The Environmental Protection Agency announced this week that it registered a mosquito biopesticide called "ZAP Males", made by MosquitoMate Inc., which is meant to deplete specific mosquito populations.
On their website, MosquitoMate claims that the release of their modified males reduces biting mosquito populations by 80 percent, and now, they market their line of lab-grown mosquitoes as a method of pest control, helping towns and their citizens see fewer itchy bites in the warm months.
Aedes albopictus - the Asian Tiger Mosquito - which are known to carry dengue fever, the Zika virus and the chikungunya virus will be scientifically modified with a bacteria that keeps them from carrying these viruses and also disrupts the breeding process.
The solution to fighting mosquito-borne diseases could very well be other mosquitoes. "I'm glad to see it pushed forward, as I think it could be potentially really important".
As more of the male mosquitoes are released into the wild, MosquitoMate hopes to reduce the wild population of Asian tiger mosquitoes. This bacteria can not be transmitted to mammals, and eggs fertilized by infected males will not hatch.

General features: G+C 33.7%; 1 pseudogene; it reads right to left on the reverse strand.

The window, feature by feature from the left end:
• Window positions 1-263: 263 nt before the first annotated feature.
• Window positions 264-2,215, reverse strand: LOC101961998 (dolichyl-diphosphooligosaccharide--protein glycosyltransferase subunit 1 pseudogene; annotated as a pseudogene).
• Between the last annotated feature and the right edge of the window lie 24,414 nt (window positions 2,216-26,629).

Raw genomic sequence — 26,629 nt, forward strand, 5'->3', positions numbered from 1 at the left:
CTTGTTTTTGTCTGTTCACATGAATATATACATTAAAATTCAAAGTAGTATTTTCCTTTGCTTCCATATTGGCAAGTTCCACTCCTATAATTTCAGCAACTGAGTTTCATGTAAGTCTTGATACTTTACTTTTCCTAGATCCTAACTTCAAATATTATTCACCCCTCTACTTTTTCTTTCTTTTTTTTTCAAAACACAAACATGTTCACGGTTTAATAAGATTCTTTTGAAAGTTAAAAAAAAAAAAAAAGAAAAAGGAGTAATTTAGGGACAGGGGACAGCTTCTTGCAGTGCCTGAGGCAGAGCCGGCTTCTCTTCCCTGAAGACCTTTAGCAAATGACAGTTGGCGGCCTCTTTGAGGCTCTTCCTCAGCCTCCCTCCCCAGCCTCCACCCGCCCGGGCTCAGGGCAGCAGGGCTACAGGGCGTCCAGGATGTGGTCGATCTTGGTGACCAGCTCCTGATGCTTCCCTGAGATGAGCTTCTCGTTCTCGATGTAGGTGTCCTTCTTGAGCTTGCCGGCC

The mosquitoes are licensed to sell in 20 states, including New York, New Jersey, and CT, and Washington, D.C., for five years, but they must also be registered in those jurisdictions before they can be used. If the bacteria shows the same effectiveness in this species, the company's mosquitoes could be a tiny, flying weapon in our battle against some of the deadliest diseases on the planet.
Company officials say the sale of the insects could begin by summer for mosquito control for homeowner associations, municipalities or individual homeowners. The EPA stated that the company will have to register in each state for local use. While other companies that have done the same have received negative feedback, MosquitoMate has had mostly positive reviews during a public-comment forum in Florida.
Lab-produced mosquitoes have been successfully used in China and Brazil.